Ironic Narrative in Nikolai Medtner’s Second Piano Concerto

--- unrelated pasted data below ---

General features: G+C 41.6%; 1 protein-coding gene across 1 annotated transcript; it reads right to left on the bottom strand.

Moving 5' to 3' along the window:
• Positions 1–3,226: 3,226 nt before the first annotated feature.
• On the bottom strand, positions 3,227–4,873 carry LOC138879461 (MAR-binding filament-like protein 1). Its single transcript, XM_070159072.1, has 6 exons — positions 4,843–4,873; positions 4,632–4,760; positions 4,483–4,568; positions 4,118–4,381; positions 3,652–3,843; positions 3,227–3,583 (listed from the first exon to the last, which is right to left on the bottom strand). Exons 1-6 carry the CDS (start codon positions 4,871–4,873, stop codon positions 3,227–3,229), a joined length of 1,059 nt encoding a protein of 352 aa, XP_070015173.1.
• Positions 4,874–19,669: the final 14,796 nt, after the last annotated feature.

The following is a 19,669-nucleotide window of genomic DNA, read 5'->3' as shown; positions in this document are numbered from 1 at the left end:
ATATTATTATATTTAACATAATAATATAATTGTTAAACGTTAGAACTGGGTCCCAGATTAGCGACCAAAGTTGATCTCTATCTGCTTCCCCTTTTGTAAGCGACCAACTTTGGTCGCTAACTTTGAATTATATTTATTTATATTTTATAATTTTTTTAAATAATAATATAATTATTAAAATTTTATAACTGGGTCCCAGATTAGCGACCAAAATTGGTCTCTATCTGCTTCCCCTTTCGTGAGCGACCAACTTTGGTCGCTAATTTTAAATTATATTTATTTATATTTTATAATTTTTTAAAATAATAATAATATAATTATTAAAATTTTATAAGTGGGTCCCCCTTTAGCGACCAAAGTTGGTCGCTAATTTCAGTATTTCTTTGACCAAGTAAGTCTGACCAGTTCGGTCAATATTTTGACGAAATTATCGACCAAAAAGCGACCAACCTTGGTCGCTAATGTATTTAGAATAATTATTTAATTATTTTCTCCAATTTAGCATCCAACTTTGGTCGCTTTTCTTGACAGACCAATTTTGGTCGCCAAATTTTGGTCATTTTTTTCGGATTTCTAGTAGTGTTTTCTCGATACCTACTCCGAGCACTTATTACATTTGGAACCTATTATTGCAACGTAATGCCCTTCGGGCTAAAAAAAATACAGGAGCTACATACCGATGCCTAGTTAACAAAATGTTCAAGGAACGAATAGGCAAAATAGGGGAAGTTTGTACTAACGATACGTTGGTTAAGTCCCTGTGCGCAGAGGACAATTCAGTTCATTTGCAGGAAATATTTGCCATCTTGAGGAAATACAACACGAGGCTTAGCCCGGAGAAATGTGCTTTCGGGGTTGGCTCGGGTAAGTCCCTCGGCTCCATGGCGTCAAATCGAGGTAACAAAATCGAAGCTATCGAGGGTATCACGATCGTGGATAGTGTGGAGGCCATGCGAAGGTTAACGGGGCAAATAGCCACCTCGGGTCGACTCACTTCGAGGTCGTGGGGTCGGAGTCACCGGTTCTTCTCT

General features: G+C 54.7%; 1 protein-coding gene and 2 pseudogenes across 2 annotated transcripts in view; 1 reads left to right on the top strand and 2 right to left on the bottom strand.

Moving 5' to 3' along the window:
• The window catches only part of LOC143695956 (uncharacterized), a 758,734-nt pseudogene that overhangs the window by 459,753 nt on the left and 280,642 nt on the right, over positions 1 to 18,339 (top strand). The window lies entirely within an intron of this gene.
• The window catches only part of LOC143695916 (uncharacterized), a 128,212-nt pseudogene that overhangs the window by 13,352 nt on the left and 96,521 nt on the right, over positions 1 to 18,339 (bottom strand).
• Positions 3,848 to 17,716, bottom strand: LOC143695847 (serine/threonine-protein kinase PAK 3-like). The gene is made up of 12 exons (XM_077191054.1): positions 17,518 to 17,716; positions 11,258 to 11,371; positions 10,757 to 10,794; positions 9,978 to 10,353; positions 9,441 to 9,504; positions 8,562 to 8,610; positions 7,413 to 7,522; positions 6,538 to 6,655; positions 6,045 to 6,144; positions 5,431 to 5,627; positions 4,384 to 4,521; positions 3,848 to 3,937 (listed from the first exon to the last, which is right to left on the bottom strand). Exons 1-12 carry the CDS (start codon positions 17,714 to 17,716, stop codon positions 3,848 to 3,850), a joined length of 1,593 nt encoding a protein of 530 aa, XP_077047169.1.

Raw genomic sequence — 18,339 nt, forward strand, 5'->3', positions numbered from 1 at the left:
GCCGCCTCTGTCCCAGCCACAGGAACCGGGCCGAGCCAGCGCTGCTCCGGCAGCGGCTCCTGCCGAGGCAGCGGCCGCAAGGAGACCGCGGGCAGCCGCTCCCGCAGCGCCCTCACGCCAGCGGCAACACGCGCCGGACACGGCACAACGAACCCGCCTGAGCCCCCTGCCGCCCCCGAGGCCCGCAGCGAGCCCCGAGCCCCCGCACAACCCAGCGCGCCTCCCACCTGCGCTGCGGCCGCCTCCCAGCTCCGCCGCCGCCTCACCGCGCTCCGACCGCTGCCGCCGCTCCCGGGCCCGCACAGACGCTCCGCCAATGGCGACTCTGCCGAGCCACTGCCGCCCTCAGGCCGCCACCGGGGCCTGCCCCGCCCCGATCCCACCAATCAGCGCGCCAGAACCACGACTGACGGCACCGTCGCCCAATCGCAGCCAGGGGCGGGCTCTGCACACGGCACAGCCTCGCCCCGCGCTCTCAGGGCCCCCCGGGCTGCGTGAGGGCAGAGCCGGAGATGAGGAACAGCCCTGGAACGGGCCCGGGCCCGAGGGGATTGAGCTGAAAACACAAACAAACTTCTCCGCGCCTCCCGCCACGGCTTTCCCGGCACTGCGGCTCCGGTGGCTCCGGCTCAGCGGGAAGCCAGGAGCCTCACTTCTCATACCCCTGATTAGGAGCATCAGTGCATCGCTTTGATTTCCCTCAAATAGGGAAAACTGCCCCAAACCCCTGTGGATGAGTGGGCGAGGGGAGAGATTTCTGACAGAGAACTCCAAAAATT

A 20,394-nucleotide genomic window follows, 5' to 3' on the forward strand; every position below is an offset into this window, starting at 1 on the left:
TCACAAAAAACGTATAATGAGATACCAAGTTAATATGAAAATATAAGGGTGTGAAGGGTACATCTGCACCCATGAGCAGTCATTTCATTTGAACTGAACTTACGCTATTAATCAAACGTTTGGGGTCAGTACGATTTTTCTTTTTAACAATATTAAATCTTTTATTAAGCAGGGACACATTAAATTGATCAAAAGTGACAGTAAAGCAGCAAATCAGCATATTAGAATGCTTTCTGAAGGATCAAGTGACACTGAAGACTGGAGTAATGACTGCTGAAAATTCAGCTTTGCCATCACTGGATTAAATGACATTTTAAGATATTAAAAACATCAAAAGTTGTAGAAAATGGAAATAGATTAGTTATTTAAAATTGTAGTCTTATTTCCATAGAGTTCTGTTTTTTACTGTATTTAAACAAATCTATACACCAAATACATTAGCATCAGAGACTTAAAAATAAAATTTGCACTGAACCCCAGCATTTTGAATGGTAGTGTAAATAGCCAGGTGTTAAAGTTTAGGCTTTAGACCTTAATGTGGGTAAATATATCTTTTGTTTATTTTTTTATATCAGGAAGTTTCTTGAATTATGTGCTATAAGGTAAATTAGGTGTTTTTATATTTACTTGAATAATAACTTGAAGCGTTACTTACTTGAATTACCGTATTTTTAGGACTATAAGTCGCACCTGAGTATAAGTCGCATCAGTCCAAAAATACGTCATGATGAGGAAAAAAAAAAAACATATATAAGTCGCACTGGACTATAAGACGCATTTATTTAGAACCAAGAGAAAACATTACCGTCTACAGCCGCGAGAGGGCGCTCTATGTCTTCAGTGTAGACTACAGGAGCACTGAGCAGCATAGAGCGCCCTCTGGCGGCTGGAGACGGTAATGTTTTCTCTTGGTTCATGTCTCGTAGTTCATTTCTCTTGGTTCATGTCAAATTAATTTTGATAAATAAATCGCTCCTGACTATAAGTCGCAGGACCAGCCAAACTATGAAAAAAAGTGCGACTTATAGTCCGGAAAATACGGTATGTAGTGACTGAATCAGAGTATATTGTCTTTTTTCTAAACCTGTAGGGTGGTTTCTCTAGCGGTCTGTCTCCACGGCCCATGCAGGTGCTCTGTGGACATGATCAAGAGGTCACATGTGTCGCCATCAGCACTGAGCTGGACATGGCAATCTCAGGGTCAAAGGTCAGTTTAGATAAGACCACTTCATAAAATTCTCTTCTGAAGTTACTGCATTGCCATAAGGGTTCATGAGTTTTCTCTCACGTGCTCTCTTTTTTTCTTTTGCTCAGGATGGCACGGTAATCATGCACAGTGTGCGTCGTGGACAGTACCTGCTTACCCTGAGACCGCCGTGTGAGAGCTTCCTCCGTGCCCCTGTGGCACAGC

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"No one tells such tales as Kolya [Medtner]" proclaimed Rachmaninoff after hearing his friend–Nikolai Medtner–present his Op 51 Skazki[Fairytales] at a private party. Medtner was, along with his contemporaries Rachmaninoff and Scriabin, one of the great pianist/composers of the Russian Silver Age; in fact, the three together are sometimes referred to as the Triumvirate of the Silver Age. Unlike the other two pianists, however, Medtner only concertized for financial reasons, preferring to spend his time composing. One of Medtner’s unique qualities as a composer was his interest and ability in storytelling through music. While a lot of music illustrates a narrative (whether on purpose or not), Medtner usually set out to convey some sort of story in his pieces. This is evidenced throughout his oeuvre, but is most clearly seen in two sources. First, in his own writing when he expounds on his beliefs in The Muse and the Fashion that music, through melody and theme, should strive to convey an idea, tell a story, or capture an emotion. Second, in his Skazki, thirty-eight short character pieces for solo piano, most of which contain programmatic instructions of some variety. Op. 35, no. 4, for example, is inscribed with a quote from King Lear. These sources help to confirm that narrative is an important feature of Medtner’s compositional style. None of this interest with storytelling is surprising given Medtner's education and childhood interests. As a boy, his parents read all sorts of stories to him and his siblings. Some of Medtner’s favorites became Russian Fairy Tales, plays by Shakespeare, and the works of Pushkin and Goethe. Medtner’s interest in these texts manifested later in life, when he wrote over one hundred songs for soprano and piano, with twenty-nine being settings of Goethe poems, and thirty settings of Pushkin poems. Beyond literature, Medtner also loved Schumann's Märchenbilder, and sought to emulate it later in life with his own Skazki. This love of literature, poetry, and storytelling carried through his entire compositional life. Despite the admiration of his fellow musicians, and a comfortable income from composing, teaching, and performing, Medtner's music never received wide acclaim outside of Russia and (to a lesser extent) England. In an interview in 1970, Vladimir Horowitz said, "Why nobody plays Medtner? He is [a] wonderful composer. Piano composer-in some ways deeper than Rachmaninoff...There are special colors-perfumes-complex rhythmic counterpoint." Medtner, like Rachmaninoff and Scriabin, was also one of the mostly highly regarded pianist/composers of the early twentieth century, concertizing all over the world and writing music from his teens until close to his death in 1951. However, outside of the piano world and Russia, he never received much attention for his compositions. Medtner’s lack of widespread popularity as a composer is possibly due to his somewhat conservative nature, which showed itself in both his demeanor and his music. He disagreed so strongly with the "new music" being created by composers like Schoenberg that he wrote his own treatise explaining and defending his aesthetic ideals. Geoffrey Tozer comments in his biography on Medtner: "Faced with three decades of shifting style, compositional vogues, and musical fads, Medtner remained faithful to the standard of clarity of purpose he learned from a lifetime of classical performance. Above all, he considered himself Beethoven's student. Reflecting his approach 'in defense of the fundamentals of musical art,' the composer later wrote (in Muse and Fashion) of the essence of theme, melody, form and rhythm, and of the 'principal meanings' and 'unwritten laws that are the foundation of musical Language.' In later years, Alexander Glazunov called Nikolai Medtner 'an artist guarding the eternal laws of art.' " Medtner, regardless of what other composers were doing, consistently followed his own artistic beliefs. Although Medtner's music has enjoyed somewhat of a resurgence in the last twenty-five years, it is still not widely known. Unpacking Medtner's compositional techniques can add a great deal to our understanding of how far classical forms can be stretched and, most important to Medtner, how to tell a story through music. The primary goal of this thesis will be to demonstrate how Medtner, through the manipulation and subversion of normative Concerto form, outlines an ironic narrative in the first movement of his second piano concerto.